SAN JOSE, Calif. - Enforcement of intellectual property rights (IPR) laws still remains a ''serious problem'' in China, according to a new and recent report from the U.S. International Trade Commission (ITC).
''Significant structural and institutional impediments undermine effective enforcement, including the protection of IPR infringing industries by local Chinese officials, a lack of coordination among government agencies, insufficient enforcement resources and training, and non-deterrent civil and criminal penalties,'' according to the report.
''However, there are some signs of improvement in IPR enforcement, particularly in courts in major cities in China,'' according to the report. But, however, ''ineffective IPR enforcement contributes to the widespread infringement of U.S. firms' copyrights, trademarks, patents, and trade secrets in China.''
Here are some major findings in the report:
*IPR enforcement in China consists of raids and seizures. But they only result in temporary shutdowns in production within factories. Criminal prosecutions are ''rare.''
*''China is implementing indigenous innovation policies that may reduce business opportunities for U.S. firms in China's fast-growing economy. This 'web of policies' often embedded in government procurement, technical standards, anti-monopoly, and tax regulations may make it difficult for foreign companies to compete on a level playing field in China.''
*''There is also growing concern that the Chinese government's indigenous innovation policies, which promote the development, commercialization, and purchase of Chinese products and technologies, may create new barriers to U.S. foreign direct investment (FDI) and exports to China.''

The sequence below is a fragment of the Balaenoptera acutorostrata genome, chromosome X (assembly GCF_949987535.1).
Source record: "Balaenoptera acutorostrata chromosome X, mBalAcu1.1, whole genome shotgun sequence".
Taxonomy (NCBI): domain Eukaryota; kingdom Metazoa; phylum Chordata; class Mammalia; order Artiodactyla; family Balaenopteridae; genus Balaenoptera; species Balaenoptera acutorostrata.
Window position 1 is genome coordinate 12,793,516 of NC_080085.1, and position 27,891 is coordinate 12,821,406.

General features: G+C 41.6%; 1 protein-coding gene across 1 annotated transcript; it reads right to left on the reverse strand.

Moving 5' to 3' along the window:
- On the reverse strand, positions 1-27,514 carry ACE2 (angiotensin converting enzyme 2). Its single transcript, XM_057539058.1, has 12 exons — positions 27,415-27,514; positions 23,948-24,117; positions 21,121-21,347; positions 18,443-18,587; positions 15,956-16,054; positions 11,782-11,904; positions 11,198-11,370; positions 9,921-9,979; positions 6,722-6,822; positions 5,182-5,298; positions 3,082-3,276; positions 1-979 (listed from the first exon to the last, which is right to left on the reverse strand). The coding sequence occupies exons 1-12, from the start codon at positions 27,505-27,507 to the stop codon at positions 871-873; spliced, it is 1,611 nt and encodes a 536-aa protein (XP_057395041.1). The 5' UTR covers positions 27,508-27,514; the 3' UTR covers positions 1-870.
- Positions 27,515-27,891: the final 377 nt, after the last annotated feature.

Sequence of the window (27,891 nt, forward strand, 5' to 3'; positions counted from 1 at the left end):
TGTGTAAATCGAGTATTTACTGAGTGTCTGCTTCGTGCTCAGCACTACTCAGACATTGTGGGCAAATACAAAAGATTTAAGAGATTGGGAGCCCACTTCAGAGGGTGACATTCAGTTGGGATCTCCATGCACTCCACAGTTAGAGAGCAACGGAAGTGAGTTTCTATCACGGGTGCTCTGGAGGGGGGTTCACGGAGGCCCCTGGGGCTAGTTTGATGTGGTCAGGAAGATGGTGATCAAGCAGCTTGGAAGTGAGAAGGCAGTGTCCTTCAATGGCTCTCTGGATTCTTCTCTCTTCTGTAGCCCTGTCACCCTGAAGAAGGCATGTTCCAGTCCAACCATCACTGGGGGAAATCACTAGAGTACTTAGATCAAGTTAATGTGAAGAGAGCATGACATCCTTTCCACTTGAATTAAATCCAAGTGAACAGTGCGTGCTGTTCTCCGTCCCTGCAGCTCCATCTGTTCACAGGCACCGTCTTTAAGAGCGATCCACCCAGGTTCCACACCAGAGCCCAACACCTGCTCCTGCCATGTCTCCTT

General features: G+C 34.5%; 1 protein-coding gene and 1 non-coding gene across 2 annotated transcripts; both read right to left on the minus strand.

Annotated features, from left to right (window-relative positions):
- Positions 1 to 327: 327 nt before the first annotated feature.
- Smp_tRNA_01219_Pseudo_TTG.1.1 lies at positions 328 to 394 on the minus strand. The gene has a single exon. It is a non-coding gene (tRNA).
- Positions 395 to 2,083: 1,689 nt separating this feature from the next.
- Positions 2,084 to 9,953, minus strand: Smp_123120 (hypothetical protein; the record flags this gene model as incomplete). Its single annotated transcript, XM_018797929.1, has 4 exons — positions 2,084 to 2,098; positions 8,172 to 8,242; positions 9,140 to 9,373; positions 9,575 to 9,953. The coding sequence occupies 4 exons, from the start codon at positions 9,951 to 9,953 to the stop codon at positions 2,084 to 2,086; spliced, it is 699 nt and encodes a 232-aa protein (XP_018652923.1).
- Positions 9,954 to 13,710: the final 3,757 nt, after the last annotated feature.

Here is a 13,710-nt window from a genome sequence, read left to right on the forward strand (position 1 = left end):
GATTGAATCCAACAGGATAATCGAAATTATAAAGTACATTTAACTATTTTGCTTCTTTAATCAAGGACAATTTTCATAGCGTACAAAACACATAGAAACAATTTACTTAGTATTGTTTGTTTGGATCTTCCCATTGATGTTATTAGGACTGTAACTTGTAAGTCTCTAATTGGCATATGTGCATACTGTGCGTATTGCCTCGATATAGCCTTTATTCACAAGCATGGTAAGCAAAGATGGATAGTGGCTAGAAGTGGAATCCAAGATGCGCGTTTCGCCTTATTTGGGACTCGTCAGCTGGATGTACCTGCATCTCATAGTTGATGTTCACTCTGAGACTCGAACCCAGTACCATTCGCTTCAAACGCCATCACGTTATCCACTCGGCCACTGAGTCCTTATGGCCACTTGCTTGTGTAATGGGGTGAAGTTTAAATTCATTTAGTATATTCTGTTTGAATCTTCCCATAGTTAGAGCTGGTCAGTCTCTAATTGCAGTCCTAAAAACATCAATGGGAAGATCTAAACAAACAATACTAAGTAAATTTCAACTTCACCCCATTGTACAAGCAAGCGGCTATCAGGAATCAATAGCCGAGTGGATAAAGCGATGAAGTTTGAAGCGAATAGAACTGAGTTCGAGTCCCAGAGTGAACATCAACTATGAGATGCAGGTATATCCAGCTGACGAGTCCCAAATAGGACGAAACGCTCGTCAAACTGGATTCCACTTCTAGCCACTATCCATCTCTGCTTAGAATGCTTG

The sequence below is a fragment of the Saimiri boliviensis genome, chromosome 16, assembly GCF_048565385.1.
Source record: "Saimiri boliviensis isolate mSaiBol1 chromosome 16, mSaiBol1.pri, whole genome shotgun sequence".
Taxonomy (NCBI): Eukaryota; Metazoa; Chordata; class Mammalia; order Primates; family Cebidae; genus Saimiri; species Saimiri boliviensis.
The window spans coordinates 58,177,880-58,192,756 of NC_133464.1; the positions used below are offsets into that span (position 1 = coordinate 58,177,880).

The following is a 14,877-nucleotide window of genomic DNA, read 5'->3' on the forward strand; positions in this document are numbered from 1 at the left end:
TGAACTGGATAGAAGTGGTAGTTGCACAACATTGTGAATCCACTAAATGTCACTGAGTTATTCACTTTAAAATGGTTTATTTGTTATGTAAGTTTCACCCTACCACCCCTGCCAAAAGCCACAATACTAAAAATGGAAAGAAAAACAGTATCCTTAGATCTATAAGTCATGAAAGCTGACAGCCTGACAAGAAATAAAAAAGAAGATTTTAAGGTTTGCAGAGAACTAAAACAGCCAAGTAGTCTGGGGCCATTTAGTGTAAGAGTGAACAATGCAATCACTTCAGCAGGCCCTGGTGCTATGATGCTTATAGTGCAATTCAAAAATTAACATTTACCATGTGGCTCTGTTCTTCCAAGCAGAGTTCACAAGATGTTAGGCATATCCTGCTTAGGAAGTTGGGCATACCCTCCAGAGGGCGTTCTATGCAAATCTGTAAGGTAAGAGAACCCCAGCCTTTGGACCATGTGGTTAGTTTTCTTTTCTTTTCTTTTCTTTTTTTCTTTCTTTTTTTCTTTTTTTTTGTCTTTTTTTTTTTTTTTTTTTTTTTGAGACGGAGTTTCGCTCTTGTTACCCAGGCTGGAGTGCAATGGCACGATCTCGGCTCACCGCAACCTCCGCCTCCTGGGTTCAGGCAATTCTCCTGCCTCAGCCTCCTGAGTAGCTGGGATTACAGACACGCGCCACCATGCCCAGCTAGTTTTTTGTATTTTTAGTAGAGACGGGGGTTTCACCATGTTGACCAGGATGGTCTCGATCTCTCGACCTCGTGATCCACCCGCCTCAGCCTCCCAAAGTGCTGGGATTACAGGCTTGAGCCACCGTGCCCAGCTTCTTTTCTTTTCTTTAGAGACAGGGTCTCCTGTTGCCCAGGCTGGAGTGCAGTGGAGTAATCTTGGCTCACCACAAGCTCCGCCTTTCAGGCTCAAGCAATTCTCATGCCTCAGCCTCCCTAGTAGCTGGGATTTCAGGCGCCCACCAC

*Some 240,000 Internet cafes in China reportedly rely on ''illegal copies'' of entertainment software. Products and trademarks are still ''routinely'' counterfeited.
*China was the source of some 79 percent of all U.S. customs seizures in 2009. Hong Kong accounted for 10 percent. In total, the domestic value of all U.S. custom seizures were about $204.7 million in 2009.
*China only pays a fraction of IPR royalties, as compared to other countries.
I dont see things changing in coming days. I think this trend will continue till some drastic measures are taken by firm itself rather than relying on chinese government. I dont turst chinese government, recently leaked cables showed possible hand of chinese Govt in cyber hacking. So its pretty hard to think that they will worry about US IP's.
@ warren, exactly. May be more applicable to chinese market also. Currently all the foreign products/IPs are cloned and sold for very low prices in China. But in future when products with chinese IP comes to market,they would want to enforce all the IP rights and wouldnt let foreign companies sell in chinese market.
Warren has it basically correct.
Usually people ignore or avoid things until it gets right in their face and starts poking them in the nose.
Even if we acknowledge what China does, there is no need to accept that, and companies should move to enforce their IPR's aggressively. To not do so will encourage violations.
I don't exactly agree. I'm thinking they'll ignore the rules, by and large, right up to the point when they have substantial volumes of IP and sufficient IP at odds with others and then we'll see China become ferocious advocates for the defense of international IP rights.
Selling China on the virtues of IP protection will be an uphill battle. US fiscal policy (quantitative easing etc.) is killing the value of their dollar reserves, leaving the west looking like the bad guys. So while the old Maoist pragmatism is slowly giving way to fair(er) play in global markets, turmoil outside China gives them an excuse to circle the wagons and stoke the fires of nationalism.
I agree that IP needs to be respected but the situation in China is so complex and different. Foreign country can't simply put their rules set to China. It takes time for China to evolve and respect other's creation.
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